The lots described here are just a selection from a sale of almost 400 lots held by Forum Auctions (30/24/14.4% buyer’s premium) on January 25.
The ages of poetry
A group of Seanus Heaney lots offered by Forum included a first-issue copy of his first separately printed volume of verses.
In original printed wrappers, this ‘Festival Publications: Queen’s University of Belfast’ copy of 1965 was inscribed for Dr Peter Rogers, a mentor and president of St Joseph’s Training College in Belfast while Heaney was a lecturer there. It made £4000.
Also inscribed for Rogers was a copy of Heaney’s first commercially published volume of verse, Death of a Naturalist of 1966, which made £2200.
Running to 50 or so lots was a comprehensive single-owner collection of the works of Catullus. Highlights included, at £4000, a 1503, Giunta of Florence edition in later vellum of a volume containing poems by Catullus, Propertius and Tibullus.
The first of Giunta’s octavo editions, and essentially a copy of an Aldine edition pirated in the previous year in Lyons, this was the work that prompted Aldus to begin the 10-year fight to protect his publications – one that finally succeeded with the grant of a papal privilege in 1513.
Bibliographical scholar John Carter, himself an avid collector of Catullus’ works, mentioned the book in his Taste and Technique in Book Collecting of 1969, and indeed used it to define the concept of rarity.
A 1975 first of North that was both signed and bore an inscription quoting from Shakespeare – “Our poesy is a gum which oozes from whence ‘tis nourished” (Timon of Athens) – made £1700.
One of a group of 17 ink and watercolour drawings made by CE Brock for a 1908 Dent edition of Jane Austen’s Sense and Sensibility sold at £6000.
The half-calf bindings of this six-volume set of Richard Bentley’s 1833, first collected edition of Jane’s works were defective but association appeal pushed bidding to £8000.
As noted in the first volume, the books were given in 1856 to her daughter Louisa by Fanny Catherine Knight, the eldest child of Jane’s brother Edward, someone Jane adored and considered “almost another sister”.
Sold for £2000 was a volume containing all 112 parts of what became known as ‘The Penny Pickwick’.
Published c.1836-39, this was a plagiarised version of one of Dickens’ earlier works, a woodcut illustrated version by Thomas Peckett Prest of the book, here called The Posthumorous Notes of the Pickwickian Club, edited by ‘Bos’. For those unable to meet the one shilling cost of the genuine parts issue, this one was available at just one penny.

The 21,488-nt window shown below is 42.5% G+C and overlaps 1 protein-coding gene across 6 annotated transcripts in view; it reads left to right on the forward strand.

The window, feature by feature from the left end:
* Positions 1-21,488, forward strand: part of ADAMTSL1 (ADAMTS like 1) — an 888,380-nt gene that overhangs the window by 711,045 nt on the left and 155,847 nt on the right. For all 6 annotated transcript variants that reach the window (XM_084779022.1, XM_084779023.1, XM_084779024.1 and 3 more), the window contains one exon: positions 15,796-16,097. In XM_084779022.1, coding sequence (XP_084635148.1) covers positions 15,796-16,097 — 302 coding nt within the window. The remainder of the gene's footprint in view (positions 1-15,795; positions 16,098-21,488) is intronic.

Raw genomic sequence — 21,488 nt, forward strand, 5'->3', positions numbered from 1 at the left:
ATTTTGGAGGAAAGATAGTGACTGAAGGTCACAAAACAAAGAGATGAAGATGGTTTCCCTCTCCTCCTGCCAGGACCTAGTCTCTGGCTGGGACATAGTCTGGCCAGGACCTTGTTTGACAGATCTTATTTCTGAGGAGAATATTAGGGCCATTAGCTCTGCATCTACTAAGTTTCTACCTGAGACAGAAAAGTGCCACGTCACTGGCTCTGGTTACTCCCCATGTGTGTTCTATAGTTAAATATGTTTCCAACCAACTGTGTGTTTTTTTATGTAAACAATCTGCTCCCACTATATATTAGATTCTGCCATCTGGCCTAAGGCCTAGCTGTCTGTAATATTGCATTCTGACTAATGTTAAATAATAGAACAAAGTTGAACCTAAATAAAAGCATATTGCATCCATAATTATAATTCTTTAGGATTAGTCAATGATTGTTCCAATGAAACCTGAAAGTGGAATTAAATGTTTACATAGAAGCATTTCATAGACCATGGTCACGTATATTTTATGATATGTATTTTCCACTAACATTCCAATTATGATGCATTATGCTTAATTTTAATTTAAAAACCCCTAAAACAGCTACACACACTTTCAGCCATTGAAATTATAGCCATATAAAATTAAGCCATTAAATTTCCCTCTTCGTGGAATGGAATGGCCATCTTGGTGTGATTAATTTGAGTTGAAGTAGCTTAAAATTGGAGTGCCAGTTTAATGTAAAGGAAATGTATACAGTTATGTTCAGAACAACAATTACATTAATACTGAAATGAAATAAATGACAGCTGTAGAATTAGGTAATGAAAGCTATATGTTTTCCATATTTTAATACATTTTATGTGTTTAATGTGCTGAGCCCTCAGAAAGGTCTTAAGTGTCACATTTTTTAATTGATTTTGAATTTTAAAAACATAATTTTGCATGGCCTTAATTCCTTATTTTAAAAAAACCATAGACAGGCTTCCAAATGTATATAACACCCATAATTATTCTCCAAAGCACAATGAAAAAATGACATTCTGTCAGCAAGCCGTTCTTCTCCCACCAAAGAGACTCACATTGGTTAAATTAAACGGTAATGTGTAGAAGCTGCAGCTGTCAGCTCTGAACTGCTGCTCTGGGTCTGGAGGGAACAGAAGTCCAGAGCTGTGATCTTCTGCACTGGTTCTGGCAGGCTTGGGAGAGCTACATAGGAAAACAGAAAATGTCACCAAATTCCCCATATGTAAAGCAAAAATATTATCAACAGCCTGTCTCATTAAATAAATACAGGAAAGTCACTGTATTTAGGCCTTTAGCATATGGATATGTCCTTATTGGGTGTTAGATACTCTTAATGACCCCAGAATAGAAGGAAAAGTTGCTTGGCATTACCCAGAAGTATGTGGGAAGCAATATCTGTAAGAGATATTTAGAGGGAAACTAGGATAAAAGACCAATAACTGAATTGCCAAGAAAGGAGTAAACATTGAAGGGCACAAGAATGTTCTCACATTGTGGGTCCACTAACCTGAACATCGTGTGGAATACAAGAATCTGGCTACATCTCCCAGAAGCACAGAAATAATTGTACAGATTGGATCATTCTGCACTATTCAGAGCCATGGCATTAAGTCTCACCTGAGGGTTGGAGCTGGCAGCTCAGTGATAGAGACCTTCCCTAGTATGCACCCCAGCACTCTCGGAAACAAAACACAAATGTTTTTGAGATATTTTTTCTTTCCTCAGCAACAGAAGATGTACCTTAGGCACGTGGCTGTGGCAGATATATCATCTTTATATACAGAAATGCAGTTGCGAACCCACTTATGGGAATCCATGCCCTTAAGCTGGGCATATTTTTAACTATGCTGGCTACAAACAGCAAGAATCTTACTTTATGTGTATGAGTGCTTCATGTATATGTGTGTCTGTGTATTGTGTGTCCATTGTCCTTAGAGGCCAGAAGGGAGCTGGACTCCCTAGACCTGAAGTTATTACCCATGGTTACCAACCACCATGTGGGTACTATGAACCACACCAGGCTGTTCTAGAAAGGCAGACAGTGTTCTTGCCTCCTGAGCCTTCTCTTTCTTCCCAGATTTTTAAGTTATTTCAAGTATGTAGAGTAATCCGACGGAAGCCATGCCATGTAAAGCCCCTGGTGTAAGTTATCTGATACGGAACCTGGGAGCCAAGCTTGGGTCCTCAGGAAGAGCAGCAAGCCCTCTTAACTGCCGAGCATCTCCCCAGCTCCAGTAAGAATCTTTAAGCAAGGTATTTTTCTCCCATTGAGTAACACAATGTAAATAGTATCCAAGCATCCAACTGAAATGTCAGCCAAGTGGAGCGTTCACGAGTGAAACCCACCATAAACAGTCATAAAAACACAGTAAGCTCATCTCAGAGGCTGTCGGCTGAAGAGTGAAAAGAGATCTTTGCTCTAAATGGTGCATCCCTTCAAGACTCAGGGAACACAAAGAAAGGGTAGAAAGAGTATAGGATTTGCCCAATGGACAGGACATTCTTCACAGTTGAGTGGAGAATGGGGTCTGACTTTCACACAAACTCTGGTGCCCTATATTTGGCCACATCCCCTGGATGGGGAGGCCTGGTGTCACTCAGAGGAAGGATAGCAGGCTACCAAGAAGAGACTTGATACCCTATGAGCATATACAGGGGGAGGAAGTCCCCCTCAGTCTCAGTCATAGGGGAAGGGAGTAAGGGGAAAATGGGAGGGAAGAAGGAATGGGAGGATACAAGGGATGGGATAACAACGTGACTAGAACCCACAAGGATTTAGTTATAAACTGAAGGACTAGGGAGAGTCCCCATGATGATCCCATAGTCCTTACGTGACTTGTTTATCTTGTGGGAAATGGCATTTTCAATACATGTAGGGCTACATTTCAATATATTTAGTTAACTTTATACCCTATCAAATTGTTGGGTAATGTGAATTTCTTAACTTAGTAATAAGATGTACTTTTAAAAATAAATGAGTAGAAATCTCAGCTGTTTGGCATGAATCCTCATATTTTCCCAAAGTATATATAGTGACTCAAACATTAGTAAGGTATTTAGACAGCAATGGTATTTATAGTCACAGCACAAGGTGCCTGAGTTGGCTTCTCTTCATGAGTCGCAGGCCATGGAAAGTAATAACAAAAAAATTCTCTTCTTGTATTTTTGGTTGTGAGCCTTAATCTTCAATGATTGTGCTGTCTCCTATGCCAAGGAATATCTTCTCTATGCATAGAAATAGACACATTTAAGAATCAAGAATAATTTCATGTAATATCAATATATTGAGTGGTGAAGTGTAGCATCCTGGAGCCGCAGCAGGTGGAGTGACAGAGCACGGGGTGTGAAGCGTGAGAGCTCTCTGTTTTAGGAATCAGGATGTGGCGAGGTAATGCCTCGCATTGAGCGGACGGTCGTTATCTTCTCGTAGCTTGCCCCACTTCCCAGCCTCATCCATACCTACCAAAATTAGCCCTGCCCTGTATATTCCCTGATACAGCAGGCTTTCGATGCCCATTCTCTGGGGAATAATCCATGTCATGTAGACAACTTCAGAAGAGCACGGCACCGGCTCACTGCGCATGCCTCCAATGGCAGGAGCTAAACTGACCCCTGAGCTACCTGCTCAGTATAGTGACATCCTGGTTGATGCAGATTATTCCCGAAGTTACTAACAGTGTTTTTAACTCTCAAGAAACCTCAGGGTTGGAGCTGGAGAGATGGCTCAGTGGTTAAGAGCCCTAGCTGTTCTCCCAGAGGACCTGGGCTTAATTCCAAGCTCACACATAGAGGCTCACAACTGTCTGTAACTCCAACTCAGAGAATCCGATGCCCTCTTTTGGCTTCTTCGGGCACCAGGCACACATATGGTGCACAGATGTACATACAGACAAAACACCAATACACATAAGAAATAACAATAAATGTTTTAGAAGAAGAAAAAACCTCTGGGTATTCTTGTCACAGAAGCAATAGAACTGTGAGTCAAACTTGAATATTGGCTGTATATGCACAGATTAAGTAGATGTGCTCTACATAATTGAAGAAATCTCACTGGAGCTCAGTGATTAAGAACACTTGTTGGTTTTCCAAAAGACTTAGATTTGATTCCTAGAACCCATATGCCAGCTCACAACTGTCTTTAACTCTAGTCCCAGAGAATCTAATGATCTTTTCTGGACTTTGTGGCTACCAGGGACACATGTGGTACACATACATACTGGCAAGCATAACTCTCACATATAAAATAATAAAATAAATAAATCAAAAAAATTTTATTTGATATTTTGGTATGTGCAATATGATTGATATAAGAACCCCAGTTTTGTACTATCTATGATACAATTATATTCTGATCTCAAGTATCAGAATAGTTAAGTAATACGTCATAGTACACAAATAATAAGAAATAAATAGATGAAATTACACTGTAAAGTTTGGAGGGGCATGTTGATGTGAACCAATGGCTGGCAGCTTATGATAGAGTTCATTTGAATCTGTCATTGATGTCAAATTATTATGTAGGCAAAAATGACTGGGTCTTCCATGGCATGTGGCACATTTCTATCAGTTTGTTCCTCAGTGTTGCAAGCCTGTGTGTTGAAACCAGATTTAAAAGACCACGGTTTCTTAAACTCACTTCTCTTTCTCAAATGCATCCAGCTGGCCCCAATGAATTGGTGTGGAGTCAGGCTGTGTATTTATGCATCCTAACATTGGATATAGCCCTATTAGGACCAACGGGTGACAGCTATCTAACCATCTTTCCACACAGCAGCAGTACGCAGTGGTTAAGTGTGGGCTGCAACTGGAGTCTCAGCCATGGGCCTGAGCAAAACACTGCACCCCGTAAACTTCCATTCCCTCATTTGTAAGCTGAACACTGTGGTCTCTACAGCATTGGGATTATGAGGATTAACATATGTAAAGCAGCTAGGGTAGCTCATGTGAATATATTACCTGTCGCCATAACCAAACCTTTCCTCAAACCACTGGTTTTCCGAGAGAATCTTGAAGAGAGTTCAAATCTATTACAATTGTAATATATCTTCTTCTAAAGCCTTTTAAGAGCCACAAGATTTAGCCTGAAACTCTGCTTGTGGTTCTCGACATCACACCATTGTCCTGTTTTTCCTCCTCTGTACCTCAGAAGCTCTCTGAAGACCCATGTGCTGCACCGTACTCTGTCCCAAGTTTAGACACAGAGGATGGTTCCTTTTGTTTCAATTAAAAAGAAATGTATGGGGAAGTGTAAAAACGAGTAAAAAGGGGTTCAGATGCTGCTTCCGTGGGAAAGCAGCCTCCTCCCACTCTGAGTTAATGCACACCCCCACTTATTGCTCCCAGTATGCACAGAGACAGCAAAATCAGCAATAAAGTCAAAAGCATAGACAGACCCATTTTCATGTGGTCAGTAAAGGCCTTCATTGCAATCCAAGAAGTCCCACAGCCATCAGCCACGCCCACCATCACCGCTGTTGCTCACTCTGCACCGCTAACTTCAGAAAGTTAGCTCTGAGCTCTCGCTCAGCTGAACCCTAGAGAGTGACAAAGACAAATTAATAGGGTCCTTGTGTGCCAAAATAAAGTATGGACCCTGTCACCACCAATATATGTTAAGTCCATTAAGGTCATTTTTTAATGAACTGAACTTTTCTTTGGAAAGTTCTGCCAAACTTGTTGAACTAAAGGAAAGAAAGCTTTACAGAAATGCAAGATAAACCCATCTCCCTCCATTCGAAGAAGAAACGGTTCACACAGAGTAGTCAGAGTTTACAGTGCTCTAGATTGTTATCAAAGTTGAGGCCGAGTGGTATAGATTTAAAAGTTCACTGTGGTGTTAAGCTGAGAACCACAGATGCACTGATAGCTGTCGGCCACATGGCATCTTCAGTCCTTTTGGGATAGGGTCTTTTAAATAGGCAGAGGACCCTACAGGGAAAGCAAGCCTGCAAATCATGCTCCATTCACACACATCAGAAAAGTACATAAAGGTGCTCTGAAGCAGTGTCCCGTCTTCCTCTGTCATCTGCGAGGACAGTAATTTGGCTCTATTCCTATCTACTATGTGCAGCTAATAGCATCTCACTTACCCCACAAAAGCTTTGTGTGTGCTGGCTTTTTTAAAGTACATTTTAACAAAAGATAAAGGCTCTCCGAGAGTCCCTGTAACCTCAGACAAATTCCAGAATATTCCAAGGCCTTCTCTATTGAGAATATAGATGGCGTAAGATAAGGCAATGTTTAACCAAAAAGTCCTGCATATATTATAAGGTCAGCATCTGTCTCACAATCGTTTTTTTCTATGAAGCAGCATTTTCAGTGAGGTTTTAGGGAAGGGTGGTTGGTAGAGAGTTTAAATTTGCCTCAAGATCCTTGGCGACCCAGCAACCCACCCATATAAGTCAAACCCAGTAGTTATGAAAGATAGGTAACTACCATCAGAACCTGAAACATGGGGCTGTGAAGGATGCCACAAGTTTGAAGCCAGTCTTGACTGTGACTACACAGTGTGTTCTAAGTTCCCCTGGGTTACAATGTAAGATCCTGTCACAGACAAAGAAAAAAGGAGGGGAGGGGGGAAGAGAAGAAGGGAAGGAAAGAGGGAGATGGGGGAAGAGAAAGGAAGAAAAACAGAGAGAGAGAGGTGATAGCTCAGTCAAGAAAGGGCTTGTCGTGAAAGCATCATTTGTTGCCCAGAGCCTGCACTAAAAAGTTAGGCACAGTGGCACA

Many great scientific papers appeared first in the pages of the journal Philosophical Transactions, and one from an issue of February 19, 1671 – part of a volume containing a dozen issues of Vol VI – was responsible for a bid of £9000.
That issue included A Letter of Mr Isaac Newton… containing his new Theory about Light and Colours, Newton’s first scientific publication and the foundation for most of his later work on optics.
Bid to £1100 was Edward Jenner’s copy of the 1822, fourth edition of Bonington Moubray’s Practical Treatise on Breeding, Rearing, and Fattening, all kinds of Domestic Poultry, Pheasants, Pigeons, and Rabbits.
Inscribed “Edw. Jenner from Dr. Worthington”, it also bears several pencil annotations in his hand to the early pages. Jenner (1749-1823), the pioneer of vaccination, and the Rev Worthington were lifelong friends and it is known that Jenner showed him a draft of his original paper on vaccination before publication.
Jenner’s annotations in this book are mostly scathing comments on Moubray’s text. In one instance, where he writes that Buffon was mistaken, Jenner adds “as, in common with French writers, he is on numerous occasions”, and when Moubray states “Buffon introduces several foreign varieties, of which I have no practical knowledge” Jenner comments, “nor he, either”.
Estimated at £500-700 but sold for £9500 was an 1822, first English edition of Antonio del Rio’s Description of the Ruins of the Ancient City discovered near Palenque, in the kingdom of Guatemala.
Illustrated with 17 litho plates after JFM de Waldeck and uncut in original boards, this was the first published study of the Mayan city.
The very last lot to be offered in the Forum sale was an example of the calligraphic skills of Matthew Buchinger (1674-1740) that sold for £6500.
Born without hands or feet, Buchinger nevertheless became an accomplished artist, musician and magician known as ‘The Little Man from Nuremburg’.
He was also accomplished in calligraphy and illustrations made using miniscule texts. Dated “London, January the 12th, 1723/4”, this example of his calligraphic skills incorporates ornamental flourishes as well as inverted and reversed text.